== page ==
Differentiate Between ‘Prebiotics’ & ‘Probiotics’

Generally, both probiotics and prebiotics confer health benefits in various ways. But for easy-to-understand;

When we eat living organisms for nutritional purposes, they’re probiotics, whereas when we eat the products of living organisms for nutritional means, they’re prebiotics.

Understand? Now see the difference by diving somewhat deep into them!

Probiotics Prebiotics
  • They are foods or supplements that typically consist of live microbes in order to maintain the microflora in the human body.
  • They are typically foods, especially high-fiber foods, that act as food for human microflora.
  • They boost the human gut’s health.
  • They facilitate the growth of healthy bacteria colonies in the gut and thus nourish probiotics.
  • They ensure a smooth bowel movement.
  • They ensure smooth food movement in the digestive tract.
  • Examples: yogurt, kefir, sauerkraut, and various other fermented products.
  • Examples: whole grains, bananas, onions, greens, garlic, soybeans, and artichokes.

The Potential Benefits of Probiotics

Probiotics have been associated with numerous health benefits. Research suggests that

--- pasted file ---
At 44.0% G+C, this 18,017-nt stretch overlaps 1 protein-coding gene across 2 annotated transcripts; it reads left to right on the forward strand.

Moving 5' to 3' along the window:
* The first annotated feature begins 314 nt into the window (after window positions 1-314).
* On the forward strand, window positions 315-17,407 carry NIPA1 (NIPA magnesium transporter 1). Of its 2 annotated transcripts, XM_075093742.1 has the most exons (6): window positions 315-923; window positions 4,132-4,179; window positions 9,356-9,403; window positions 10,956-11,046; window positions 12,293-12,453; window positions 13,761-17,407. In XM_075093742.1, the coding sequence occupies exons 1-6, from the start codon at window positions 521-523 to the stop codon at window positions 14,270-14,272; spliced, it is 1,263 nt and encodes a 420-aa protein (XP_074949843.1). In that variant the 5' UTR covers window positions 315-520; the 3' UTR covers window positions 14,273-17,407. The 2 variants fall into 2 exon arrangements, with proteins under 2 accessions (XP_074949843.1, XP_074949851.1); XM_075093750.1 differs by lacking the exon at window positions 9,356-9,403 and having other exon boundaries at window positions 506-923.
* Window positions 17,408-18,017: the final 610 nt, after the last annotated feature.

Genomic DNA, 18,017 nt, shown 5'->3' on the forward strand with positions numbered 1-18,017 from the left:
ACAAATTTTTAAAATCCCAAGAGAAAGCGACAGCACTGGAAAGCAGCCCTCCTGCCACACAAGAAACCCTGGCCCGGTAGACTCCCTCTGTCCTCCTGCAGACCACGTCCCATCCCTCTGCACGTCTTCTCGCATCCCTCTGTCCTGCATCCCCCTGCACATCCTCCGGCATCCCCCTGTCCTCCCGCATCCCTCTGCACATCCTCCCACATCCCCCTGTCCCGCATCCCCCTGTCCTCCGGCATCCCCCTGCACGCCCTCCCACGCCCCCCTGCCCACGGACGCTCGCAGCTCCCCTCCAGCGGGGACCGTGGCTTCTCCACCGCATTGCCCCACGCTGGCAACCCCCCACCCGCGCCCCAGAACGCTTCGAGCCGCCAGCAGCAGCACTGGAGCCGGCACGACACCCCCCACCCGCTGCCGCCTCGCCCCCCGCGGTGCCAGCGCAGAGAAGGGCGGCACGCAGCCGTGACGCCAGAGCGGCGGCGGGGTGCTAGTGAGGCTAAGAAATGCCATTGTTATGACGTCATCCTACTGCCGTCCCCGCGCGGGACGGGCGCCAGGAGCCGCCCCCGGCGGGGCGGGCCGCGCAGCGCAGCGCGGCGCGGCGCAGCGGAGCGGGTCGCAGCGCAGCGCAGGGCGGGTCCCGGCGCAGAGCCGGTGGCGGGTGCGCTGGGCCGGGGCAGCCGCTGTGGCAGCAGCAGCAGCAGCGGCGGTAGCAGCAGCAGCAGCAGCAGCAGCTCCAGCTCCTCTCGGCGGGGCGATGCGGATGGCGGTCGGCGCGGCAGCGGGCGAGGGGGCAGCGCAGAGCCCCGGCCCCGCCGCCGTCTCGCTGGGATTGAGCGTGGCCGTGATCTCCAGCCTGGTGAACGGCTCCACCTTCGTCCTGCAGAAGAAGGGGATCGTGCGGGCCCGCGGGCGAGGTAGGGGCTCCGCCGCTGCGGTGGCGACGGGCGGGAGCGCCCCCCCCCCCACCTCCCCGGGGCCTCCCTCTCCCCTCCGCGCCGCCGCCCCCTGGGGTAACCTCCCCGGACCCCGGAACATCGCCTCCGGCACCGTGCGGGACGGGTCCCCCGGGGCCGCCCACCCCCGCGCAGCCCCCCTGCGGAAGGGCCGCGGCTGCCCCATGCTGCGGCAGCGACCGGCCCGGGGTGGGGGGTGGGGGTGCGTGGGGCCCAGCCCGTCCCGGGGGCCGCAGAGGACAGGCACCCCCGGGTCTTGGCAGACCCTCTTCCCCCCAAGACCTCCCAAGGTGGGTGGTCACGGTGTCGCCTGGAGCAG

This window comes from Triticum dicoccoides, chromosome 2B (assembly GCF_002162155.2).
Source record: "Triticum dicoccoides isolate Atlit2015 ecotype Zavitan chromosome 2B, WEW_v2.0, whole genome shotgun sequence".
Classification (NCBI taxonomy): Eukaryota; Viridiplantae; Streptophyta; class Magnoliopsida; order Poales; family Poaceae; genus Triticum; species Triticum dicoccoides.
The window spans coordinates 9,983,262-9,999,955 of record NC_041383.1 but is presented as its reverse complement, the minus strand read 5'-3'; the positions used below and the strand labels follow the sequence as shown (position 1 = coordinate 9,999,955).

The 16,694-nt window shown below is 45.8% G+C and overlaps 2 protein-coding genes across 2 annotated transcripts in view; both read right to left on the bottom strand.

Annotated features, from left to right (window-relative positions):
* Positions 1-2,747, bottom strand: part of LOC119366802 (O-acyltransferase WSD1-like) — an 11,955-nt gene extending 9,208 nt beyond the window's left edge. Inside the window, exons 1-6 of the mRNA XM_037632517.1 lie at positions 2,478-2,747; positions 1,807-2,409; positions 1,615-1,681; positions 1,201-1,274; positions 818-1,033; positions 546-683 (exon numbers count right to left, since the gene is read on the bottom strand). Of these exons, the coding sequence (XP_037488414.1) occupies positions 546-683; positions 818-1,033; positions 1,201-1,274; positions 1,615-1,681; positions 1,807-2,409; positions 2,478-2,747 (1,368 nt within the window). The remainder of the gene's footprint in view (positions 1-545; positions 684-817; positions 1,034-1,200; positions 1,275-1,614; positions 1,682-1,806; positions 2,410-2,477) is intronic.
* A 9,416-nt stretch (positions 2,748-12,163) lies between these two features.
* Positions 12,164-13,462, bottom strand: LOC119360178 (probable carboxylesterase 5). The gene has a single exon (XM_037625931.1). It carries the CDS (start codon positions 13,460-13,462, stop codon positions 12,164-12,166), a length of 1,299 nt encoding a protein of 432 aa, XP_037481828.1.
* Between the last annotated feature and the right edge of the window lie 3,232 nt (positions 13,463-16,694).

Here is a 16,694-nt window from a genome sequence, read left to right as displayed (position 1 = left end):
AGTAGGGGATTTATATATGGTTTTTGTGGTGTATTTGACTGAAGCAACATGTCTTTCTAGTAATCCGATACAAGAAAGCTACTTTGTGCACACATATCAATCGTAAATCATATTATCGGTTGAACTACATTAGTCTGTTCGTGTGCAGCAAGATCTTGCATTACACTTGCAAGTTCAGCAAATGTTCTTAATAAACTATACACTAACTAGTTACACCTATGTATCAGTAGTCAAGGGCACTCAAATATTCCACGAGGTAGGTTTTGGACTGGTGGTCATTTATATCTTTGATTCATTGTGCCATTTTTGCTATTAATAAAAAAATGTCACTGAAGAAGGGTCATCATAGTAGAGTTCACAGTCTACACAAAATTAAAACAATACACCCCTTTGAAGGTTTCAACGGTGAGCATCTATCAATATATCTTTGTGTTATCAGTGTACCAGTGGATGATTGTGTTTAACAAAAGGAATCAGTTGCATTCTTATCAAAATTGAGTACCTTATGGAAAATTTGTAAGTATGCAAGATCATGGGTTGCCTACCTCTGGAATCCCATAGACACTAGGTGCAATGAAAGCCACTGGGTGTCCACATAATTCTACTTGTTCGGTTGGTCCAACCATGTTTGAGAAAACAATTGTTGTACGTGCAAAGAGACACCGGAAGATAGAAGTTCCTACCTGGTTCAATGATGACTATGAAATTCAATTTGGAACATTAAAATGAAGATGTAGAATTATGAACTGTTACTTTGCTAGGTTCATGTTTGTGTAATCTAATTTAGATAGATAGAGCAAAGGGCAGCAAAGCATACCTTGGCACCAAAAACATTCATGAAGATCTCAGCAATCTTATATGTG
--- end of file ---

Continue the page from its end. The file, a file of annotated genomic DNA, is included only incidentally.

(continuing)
1. They can help improve digestive health by restoring the natural balance of bacteria in the gut. 
  2. They may enhance the absorption of nutrients and support immune function.
  3. They may also alleviate certain gastrointestinal conditions, such as irritable bowel syndrome (IBS) and diarrhea.
  4. Probiotics have shown promise in managing or preventing certain conditions like; 
  5. Urinary tract infections 
  6. Vaginal infections 
  7. Eczema  
  8. And allergies. 

However, it is important to note that while there is growing evidence supporting these benefits, more research is needed to fully understand the mechanisms and effects of different strains of probiotics.